CAN seeks to improve food security and sovereignty (FSS) in rural communities in Central America and Mexico. We promote a combination of strategies that aim to increase local availability and accessibility of diverse, nutritious foods, and improve the environment, but also to empower women as economic agents and providers in their homes and communities. In our FSS project with the Union of Cooperatives in San Ramón (UCA San Ramón), CAN has begun supporting women’s collective rural enterprises to enhance their earning power and their organizational power.        
                                     

After more than four years of planning and developing skills in business operations, accounting, and marketing, a women’s group from the Danilo Gonzalez Cooperative in the community of La Reyna, San Ramón, is set to open a café in the town of San Ramón.

The idea of establishing the café as a collectively-run women’s business came out of the need to further enhance economic activities, increase family incomes further, and also educate the community about the richness of rural agriculture and efforts to improve food security and sovereignty. The idea for the café began in 2010, when the women embarked on a process to develop their business plan. Alongside them, a separate women’s cooperative called El Privilegio began developing their own business plan for a small coffee roasting business in their very isolated community of El Roblar. Thus, the idea came about that one group of women would roast quality coffee, and another group would sell it in the café in San Ramón, benefiting both groups of women and their families.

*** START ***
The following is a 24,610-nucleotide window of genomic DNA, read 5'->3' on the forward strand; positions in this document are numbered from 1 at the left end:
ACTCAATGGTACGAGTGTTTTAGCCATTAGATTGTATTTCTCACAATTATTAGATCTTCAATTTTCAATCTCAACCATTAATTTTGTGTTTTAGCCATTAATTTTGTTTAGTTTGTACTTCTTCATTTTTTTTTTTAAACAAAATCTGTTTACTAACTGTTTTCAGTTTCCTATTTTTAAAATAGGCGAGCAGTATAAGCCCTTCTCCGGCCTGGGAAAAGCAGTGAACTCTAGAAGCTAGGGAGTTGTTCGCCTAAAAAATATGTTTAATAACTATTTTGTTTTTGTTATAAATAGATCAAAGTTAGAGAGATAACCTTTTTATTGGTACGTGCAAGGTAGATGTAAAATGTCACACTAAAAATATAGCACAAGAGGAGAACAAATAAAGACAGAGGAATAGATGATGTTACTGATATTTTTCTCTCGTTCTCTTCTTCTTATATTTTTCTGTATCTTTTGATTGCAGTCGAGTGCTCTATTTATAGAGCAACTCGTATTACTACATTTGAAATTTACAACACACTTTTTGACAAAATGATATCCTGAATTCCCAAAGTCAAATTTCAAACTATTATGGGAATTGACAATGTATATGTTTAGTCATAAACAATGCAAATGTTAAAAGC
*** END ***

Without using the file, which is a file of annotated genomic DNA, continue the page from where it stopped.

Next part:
The goals of the café are to:

  • build entrepreneurial skills among the women, who will control and operate the businesses themselves;
  • reduce outmigration from the rural communities by generating direct and indirect employment;
  • create a constant space for other women in the FSS project to sell their surplus garden vegetables, fruits, and value-added products they make at home (like bread or fruit jams); and
  • educate the community about where their local food comes from.

The café will not only sell coffee, but also fruit juices and shakes, pastries, breakfasts, snacks, and salads, as well as produce and crafts produced in the cooperatives.

CAN is proud to have helped support the women through the revolving fund loan to make the last investments for the café in their coffee machine, and chairs and tables. We look forward to seeing the results of more than 4 years of work!